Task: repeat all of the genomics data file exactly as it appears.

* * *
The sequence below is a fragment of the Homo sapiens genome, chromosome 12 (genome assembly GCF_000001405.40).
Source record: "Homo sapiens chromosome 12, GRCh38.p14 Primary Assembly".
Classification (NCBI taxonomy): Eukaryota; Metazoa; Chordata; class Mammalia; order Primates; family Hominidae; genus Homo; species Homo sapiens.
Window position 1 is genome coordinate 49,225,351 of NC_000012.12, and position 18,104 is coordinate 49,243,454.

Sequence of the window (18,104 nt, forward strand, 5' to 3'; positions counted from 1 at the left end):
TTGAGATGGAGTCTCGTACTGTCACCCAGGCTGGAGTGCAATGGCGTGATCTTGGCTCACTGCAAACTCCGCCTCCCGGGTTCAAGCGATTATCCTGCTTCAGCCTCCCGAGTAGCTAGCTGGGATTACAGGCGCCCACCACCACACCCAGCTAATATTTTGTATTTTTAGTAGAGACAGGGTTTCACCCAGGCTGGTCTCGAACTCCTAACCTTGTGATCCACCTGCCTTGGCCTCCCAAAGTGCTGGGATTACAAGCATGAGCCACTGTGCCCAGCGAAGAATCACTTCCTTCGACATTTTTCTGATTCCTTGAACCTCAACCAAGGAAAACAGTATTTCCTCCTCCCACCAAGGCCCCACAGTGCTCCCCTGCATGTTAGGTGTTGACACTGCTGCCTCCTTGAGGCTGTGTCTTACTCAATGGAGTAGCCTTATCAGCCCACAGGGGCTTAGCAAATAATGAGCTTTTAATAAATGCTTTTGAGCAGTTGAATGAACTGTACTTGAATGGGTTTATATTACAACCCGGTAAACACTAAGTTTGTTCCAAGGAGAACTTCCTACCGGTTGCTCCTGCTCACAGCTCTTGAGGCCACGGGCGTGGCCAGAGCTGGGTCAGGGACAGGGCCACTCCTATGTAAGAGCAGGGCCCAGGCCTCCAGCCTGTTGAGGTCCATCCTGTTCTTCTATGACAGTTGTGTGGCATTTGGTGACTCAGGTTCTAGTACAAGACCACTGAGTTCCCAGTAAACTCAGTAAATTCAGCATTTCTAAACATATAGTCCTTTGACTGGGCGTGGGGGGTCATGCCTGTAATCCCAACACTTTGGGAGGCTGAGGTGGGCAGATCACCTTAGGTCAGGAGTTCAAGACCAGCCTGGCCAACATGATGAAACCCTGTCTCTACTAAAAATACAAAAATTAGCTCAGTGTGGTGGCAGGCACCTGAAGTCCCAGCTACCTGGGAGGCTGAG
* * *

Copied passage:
The sequence below is a fragment of the Homo sapiens genome, chromosome 12 (genome assembly GCF_000001405.40).
Source record: "Homo sapiens chromosome 12, GRCh38.p14 Primary Assembly".
Classification (NCBI taxonomy): Eukaryota; Metazoa; Chordata; class Mammalia; order Primates; family Hominidae; genus Homo; species Homo sapiens.
Window position 1 is genome coordinate 49,225,351 of NC_000012.12, and position 18,104 is coordinate 49,243,454.

Sequence of the window (18,104 nt, forward strand, 5' to 3'; positions counted from 1 at the left end):
TTGAGATGGAGTCTCGTACTGTCACCCAGGCTGGAGTGCAATGGCGTGATCTTGGCTCACTGCAAACTCCGCCTCCCGGGTTCAAGCGATTATCCTGCTTCAGCCTCCCGAGTAGCTAGCTGGGATTACAGGCGCCCACCACCACACCCAGCTAATATTTTGTATTTTTAGTAGAGACAGGGTTTCACCCAGGCTGGTCTCGAACTCCTAACCTTGTGATCCACCTGCCTTGGCCTCCCAAAGTGCTGGGATTACAAGCATGAGCCACTGTGCCCAGCGAAGAATCACTTCCTTCGACATTTTTCTGATTCCTTGAACCTCAACCAAGGAAAACAGTATTTCCTCCTCCCACCAAGGCCCCACAGTGCTCCCCTGCATGTTAGGTGTTGACACTGCTGCCTCCTTGAGGCTGTGTCTTACTCAATGGAGTAGCCTTATCAGCCCACAGGGGCTTAGCAAATAATGAGCTTTTAATAAATGCTTTTGAGCAGTTGAATGAACTGTACTTGAATGGGTTTATATTACAACCCGGTAAACACTAAGTTTGTTCCAAGGAGAACTTCCTACCGGTTGCTCCTGCTCACAGCTCTTGAGGCCACGGGCGTGGCCAGAGCTGGGTCAGGGACAGGGCCACTCCTATGTAAGAGCAGGGCCCAGGCCTCCAGCCTGTTGAGGTCCATCCTGTTCTTCTATGACAGTTGTGTGGCATTTGGTGACTCAGGTTCTAGTACAAGACCACTGAGTTCCCAGTAAACTCAGTAAATTCAGCATTTCTAAACATATAGTCCTTTGACTGGGCGTGGGGGGTCATGCCTGTAATCCCAACACTTTGGGAGGCTGAGGTGGGCAGATCACCTTAGGTCAGGAGTTCAAGACCAGCCTGGCCAACATGATGAAACCCTGTCTCTACTAAAAATACAAAAATTAGCTCAGTGTGGTGGCAGGCACCTGAAGTCCCAGCTACCTGGGAGGCTGAG